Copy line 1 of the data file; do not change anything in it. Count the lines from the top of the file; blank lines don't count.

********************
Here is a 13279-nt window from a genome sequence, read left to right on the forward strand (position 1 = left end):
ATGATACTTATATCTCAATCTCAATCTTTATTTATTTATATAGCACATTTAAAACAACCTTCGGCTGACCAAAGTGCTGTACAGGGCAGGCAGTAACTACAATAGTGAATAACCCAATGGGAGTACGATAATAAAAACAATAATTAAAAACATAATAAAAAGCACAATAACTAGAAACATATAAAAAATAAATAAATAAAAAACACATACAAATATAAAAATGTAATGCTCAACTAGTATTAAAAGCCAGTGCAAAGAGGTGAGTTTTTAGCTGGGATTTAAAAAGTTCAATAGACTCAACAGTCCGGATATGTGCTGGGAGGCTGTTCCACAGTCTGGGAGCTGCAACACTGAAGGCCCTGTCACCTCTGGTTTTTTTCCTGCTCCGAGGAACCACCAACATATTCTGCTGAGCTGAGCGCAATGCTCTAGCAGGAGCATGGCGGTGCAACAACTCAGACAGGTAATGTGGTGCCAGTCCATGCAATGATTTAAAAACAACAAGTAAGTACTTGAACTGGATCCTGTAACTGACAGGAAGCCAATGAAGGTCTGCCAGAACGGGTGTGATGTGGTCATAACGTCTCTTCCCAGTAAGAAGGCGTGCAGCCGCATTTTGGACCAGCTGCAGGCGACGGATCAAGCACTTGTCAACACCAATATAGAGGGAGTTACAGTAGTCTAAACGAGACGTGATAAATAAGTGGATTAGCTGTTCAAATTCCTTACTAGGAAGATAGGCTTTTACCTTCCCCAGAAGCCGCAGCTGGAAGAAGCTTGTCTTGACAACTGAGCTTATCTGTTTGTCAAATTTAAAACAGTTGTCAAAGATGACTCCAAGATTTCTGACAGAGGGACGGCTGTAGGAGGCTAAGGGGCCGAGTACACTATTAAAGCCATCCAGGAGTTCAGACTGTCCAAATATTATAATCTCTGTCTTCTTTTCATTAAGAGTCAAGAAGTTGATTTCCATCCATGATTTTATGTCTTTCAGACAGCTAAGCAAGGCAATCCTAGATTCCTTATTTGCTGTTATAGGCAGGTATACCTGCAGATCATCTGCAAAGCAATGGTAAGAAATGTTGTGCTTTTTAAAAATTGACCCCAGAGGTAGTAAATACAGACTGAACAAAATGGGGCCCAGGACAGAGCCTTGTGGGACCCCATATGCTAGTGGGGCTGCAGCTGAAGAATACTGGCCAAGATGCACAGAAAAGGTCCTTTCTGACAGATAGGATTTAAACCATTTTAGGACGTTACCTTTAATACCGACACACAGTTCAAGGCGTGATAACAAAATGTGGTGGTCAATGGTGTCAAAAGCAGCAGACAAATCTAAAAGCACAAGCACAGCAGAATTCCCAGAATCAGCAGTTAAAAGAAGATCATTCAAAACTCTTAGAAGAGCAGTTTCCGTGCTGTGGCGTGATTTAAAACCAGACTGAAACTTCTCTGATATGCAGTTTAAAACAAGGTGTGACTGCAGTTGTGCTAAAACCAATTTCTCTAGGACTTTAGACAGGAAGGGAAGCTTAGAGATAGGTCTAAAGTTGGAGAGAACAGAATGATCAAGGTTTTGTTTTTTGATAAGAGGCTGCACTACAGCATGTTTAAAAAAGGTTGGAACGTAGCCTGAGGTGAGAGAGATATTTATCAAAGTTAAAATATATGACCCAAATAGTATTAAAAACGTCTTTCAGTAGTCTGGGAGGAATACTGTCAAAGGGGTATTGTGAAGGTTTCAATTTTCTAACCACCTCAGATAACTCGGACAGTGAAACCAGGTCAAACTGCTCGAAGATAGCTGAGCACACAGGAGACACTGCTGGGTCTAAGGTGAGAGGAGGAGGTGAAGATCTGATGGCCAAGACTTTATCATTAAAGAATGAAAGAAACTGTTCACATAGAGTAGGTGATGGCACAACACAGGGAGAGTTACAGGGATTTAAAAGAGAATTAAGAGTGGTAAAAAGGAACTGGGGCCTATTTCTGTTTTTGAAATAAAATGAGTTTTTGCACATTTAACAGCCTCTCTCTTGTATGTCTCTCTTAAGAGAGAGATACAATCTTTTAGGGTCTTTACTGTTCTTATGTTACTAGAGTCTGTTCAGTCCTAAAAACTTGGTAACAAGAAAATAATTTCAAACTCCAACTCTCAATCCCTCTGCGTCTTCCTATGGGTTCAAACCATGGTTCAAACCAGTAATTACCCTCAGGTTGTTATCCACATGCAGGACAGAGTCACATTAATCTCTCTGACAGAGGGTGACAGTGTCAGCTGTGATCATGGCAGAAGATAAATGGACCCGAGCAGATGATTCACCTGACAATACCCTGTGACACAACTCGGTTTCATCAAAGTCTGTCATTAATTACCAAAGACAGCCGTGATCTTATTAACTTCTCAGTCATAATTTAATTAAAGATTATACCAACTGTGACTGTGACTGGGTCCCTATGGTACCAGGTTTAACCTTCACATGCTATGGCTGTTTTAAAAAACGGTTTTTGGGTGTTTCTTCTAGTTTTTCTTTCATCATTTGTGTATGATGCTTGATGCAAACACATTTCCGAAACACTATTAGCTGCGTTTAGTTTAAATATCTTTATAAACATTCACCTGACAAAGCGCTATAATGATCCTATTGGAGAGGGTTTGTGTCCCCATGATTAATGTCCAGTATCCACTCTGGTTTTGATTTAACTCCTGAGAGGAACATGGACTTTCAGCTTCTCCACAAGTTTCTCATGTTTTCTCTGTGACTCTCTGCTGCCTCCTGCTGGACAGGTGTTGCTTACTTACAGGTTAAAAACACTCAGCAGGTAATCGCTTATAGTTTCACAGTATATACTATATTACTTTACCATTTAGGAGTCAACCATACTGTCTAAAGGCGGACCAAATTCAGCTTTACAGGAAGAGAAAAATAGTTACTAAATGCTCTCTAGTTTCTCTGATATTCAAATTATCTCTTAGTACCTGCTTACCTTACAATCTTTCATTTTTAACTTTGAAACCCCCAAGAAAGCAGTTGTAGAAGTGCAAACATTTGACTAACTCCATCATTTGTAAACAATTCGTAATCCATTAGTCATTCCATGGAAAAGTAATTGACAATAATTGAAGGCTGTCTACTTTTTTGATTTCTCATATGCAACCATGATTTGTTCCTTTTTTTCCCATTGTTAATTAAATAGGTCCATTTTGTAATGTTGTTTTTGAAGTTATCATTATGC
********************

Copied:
Here is a 13279-nt window from a genome sequence, read left to right on the forward strand (position 1 = left end):